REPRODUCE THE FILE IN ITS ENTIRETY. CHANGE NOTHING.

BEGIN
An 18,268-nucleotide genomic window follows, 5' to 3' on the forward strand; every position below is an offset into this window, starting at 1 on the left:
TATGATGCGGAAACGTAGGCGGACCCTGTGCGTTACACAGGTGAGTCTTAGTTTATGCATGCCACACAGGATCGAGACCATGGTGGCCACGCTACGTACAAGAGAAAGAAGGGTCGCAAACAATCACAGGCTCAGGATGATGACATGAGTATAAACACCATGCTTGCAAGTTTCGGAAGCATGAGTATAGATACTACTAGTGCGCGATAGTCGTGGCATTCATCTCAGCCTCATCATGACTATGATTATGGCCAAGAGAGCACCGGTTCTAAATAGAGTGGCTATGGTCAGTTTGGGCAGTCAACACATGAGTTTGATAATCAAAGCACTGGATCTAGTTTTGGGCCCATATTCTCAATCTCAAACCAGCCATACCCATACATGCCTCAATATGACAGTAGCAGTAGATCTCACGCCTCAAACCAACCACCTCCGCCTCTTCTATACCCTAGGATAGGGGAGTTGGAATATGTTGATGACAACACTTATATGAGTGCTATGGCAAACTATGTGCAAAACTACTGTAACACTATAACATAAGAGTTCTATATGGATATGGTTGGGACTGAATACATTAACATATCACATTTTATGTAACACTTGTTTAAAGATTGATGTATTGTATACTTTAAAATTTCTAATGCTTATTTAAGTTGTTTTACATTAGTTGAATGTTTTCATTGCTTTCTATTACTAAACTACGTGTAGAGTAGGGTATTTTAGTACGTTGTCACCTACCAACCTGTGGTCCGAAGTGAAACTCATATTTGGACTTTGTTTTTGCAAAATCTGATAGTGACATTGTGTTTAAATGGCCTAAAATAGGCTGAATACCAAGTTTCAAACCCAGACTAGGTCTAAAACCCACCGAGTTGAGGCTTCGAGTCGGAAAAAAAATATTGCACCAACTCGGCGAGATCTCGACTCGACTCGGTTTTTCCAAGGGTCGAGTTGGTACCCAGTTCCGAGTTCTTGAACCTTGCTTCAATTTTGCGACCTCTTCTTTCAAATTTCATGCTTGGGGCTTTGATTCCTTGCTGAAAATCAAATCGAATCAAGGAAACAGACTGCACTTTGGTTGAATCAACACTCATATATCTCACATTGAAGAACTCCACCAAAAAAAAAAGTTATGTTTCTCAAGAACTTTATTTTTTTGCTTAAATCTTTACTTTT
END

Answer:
An 18,268-nucleotide genomic window follows, 5' to 3' on the forward strand; every position below is an offset into this window, starting at 1 on the left:
TATGATGCGGAAACGTAGGCGGACCCTGTGCGTTACACAGGTGAGTCTTAGTTTATGCATGCCACACAGGATCGAGACCATGGTGGCCACGCTACGTACAAGAGAAAGAAGGGTCGCAAACAATCACAGGCTCAGGATGATGACATGAGTATAAACACCATGCTTGCAAGTTTCGGAAGCATGAGTATAGATACTACTAGTGCGCGATAGTCGTGGCATTCATCTCAGCCTCATCATGACTATGATTATGGCCAAGAGAGCACCGGTTCTAAATAGAGTGGCTATGGTCAGTTTGGGCAGTCAACACATGAGTTTGATAATCAAAGCACTGGATCTAGTTTTGGGCCCATATTCTCAATCTCAAACCAGCCATACCCATACATGCCTCAATATGACAGTAGCAGTAGATCTCACGCCTCAAACCAACCACCTCCGCCTCTTCTATACCCTAGGATAGGGGAGTTGGAATATGTTGATGACAACACTTATATGAGTGCTATGGCAAACTATGTGCAAAACTACTGTAACACTATAACATAAGAGTTCTATATGGATATGGTTGGGACTGAATACATTAACATATCACATTTTATGTAACACTTGTTTAAAGATTGATGTATTGTATACTTTAAAATTTCTAATGCTTATTTAAGTTGTTTTACATTAGTTGAATGTTTTCATTGCTTTCTATTACTAAACTACGTGTAGAGTAGGGTATTTTAGTACGTTGTCACCTACCAACCTGTGGTCCGAAGTGAAACTCATATTTGGACTTTGTTTTTGCAAAATCTGATAGTGACATTGTGTTTAAATGGCCTAAAATAGGCTGAATACCAAGTTTCAAACCCAGACTAGGTCTAAAACCCACCGAGTTGAGGCTTCGAGTCGGAAAAAAAATATTGCACCAACTCGGCGAGATCTCGACTCGACTCGGTTTTTCCAAGGGTCGAGTTGGTACCCAGTTCCGAGTTCTTGAACCTTGCTTCAATTTTGCGACCTCTTCTTTCAAATTTCATGCTTGGGGCTTTGATTCCTTGCTGAAAATCAAATCGAATCAAGGAAACAGACTGCACTTTGGTTGAATCAACACTCATATATCTCACATTGAAGAACTCCACCAAAAAAAAAAGTTATGTTTCTCAAGAACTTTATTTTTTTGCTTAAATCTTTACTTTT